Owning real estate is one of the most precious values of freedom in this country. You want the assurance that the property you are buying will be yours. Other than your mortgage holder, no one else should have any claims or restrictions against your home.

Title insurance is issued after a careful examination of the public records. But even the most thorough search cannot absolutely assure that no title faults are present, despite the knowledge and experience of professional title examiners. In addition to matters shown by public records, other title problems may exist that cannot be disclosed in a search. Title insurance eliminates any risks and losses caused by faults in title from an event that occurred before you owned the property.

Title insurance is different from other types of insurance in that it protects you, the insured, from a loss that may occur from matters or faults from the past. Other types of insurance such as auto, life, or health cover you against losses that may occur in the future. Title insurance does not protect against any future faults, but does protect you from risks or undiscovered interests. Another difference is that you pay a one-time premium for a policy that remains effective until the property is sold to a new owner - even if that doesn't occur for decades.
What is a Lender's Policy?

A lender's policy, also known as a loan policy or a mortgage policy, protects the lender against loss due to unknown title defects. It also protects the lender's interest from certain matters which may exist, but may not be known at the time of the sale.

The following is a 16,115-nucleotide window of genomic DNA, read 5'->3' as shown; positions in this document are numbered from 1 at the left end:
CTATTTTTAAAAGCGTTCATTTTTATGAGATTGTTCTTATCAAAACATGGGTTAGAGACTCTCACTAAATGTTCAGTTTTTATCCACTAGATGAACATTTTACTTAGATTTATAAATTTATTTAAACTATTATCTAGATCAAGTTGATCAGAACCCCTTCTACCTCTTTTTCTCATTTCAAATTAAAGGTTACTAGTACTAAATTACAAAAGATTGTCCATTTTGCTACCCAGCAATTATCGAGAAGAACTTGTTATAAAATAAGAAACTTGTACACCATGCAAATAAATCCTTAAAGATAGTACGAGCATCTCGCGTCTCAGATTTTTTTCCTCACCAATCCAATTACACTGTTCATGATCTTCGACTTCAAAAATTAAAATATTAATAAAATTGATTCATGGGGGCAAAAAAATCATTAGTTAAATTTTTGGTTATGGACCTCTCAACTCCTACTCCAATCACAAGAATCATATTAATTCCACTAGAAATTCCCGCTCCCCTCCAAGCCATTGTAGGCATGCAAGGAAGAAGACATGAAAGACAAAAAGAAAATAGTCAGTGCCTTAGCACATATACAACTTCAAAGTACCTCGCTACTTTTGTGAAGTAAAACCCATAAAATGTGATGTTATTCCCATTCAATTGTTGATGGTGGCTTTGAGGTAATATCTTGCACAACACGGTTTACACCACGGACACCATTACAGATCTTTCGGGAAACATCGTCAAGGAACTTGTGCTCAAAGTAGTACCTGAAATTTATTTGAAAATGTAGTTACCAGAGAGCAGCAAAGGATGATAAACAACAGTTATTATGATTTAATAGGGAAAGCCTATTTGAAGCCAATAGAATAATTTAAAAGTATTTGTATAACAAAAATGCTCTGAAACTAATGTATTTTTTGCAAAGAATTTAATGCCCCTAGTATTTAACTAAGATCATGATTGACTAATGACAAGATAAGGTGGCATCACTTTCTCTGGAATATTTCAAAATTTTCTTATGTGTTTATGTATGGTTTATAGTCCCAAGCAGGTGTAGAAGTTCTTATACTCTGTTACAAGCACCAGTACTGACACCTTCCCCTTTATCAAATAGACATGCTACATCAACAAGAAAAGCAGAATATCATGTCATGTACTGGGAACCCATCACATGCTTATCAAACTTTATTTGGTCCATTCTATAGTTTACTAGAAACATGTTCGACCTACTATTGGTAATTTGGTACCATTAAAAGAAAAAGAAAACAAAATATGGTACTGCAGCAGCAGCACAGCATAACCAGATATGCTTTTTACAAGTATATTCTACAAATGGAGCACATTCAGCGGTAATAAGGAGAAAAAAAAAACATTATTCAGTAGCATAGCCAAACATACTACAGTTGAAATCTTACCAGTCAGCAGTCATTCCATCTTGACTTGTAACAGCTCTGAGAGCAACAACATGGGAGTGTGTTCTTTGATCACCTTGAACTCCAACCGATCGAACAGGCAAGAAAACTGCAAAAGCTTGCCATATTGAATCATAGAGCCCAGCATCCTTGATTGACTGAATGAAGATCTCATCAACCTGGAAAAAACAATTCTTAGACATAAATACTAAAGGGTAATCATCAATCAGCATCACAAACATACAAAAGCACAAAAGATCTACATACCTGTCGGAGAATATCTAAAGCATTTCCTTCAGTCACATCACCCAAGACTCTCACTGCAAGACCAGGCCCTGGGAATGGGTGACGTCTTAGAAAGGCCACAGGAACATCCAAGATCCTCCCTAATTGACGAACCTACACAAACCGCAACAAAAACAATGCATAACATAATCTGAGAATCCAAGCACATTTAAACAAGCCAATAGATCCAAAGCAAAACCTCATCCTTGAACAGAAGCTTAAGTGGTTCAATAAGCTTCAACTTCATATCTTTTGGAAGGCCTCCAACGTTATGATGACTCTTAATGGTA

This policy only protects the lender's interest. It does not protect the purchaser. That is why a real estate purchaser needs an owner's policy.
What is an owner's policy?

An owner's policy protects you, the purchaser, against a loss that may occur from a fault in the ownership or interest you have in the property. You should protect the equity in your new home with a title policy.

What does an owner's policy provide?

- Protection from financial loss due to demands that may be charged against the title to your home, up to the cost of the title policy.
- Payment of legal costs if the title insurer has to defend your title against a covered claim.
- Payment of successful claims against the title to your home covered by the policy, up to the cost of the policy.
Why the seller needs to provide title insurance?

Any purchaser will need evidence that his investment in your property is free of title defects. The title insurance policy that you provide the purchaser is a guarantee that you are selling a clear title to your real estate, unencumbered by any legal attachments that might limit or jeopardize ownership. It will reassure your purchaser that he or she is protected from any risks or losses and could help you close your deal.
Why the buyer needs title insurance?

Without title insurance, you may not be fully protected against errors in public records, hidden defects not disclosed by the public records, or mistakes in examination of the title. As a result, you may be held fully accountable for any prior liens, judgments or claims brought against your new property. If this should occur, your title policy insures that you will be defended at no cost against all covered claims up to the amount of the policy.
How much does title insurance cost?

The insurance commission approves and controls the premiums for title insurance policies. The premiums are paid only once and the cost depends upon the purchase price of the property and the policy amount must be equal to the purchase price.
What does title insurance protect from?
  • Fraud
  • Adverse possession
  • Rights of divorced parties
  • Deeds by minors
  • Undisclosed Heirs
  • Errors in tax records
  • False affidavits of death or heirshipProbate matters
  • Deeds and wills by persons of unsound mind
  • Conveyances by undisclosed divorced spouses
  • Forfeitures of real property due to criminal acts
  • Deeds by persons falsely representing their marital status
  • Documents executed by a revoked or expired Power of Attorney
  • Defective acknowledgements due to improper or expired notarization
  • Mistakes and omissions resulting in improper abstracting
  • Forged deeds, mortgages, wills, releases and other documents
  • False impersonation of the true land owner